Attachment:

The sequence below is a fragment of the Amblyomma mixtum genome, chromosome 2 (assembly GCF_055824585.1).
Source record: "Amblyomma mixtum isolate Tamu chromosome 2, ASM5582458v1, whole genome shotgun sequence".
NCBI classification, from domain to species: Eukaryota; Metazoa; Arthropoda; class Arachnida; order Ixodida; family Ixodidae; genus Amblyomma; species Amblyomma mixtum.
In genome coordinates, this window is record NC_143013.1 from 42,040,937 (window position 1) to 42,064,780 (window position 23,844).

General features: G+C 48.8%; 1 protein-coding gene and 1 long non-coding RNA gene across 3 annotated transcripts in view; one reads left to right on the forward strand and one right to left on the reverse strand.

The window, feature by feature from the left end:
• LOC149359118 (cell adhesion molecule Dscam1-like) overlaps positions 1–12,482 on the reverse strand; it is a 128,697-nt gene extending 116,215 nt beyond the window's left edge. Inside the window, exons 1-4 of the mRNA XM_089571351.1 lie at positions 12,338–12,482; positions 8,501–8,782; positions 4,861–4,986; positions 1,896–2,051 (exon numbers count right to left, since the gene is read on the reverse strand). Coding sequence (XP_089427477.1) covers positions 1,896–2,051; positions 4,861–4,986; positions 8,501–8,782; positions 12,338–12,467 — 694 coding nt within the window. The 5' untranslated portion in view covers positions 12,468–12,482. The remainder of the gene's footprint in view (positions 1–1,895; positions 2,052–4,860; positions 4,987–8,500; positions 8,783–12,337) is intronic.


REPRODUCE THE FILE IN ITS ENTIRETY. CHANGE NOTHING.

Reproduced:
The sequence below is a fragment of the Amblyomma mixtum genome, chromosome 2 (assembly GCF_055824585.1).
Source record: "Amblyomma mixtum isolate Tamu chromosome 2, ASM5582458v1, whole genome shotgun sequence".
NCBI classification, from domain to species: Eukaryota; Metazoa; Arthropoda; class Arachnida; order Ixodida; family Ixodidae; genus Amblyomma; species Amblyomma mixtum.
In genome coordinates, this window is record NC_143013.1 from 42,040,937 (window position 1) to 42,064,780 (window position 23,844).

General features: G+C 48.8%; 1 protein-coding gene and 1 long non-coding RNA gene across 3 annotated transcripts in view; one reads left to right on the forward strand and one right to left on the reverse strand.

The window, feature by feature from the left end:
• LOC149359118 (cell adhesion molecule Dscam1-like) overlaps positions 1–12,482 on the reverse strand; it is a 128,697-nt gene extending 116,215 nt beyond the window's left edge. Inside the window, exons 1-4 of the mRNA XM_089571351.1 lie at positions 12,338–12,482; positions 8,501–8,782; positions 4,861–4,986; positions 1,896–2,051 (exon numbers count right to left, since the gene is read on the reverse strand). Coding sequence (XP_089427477.1) covers positions 1,896–2,051; positions 4,861–4,986; positions 8,501–8,782; positions 12,338–12,467 — 694 coding nt within the window. The 5' untranslated portion in view covers positions 12,468–12,482. The remainder of the gene's footprint in view (positions 1–1,895; positions 2,052–4,860; positions 4,987–8,500; positions 8,783–12,337) is intronic.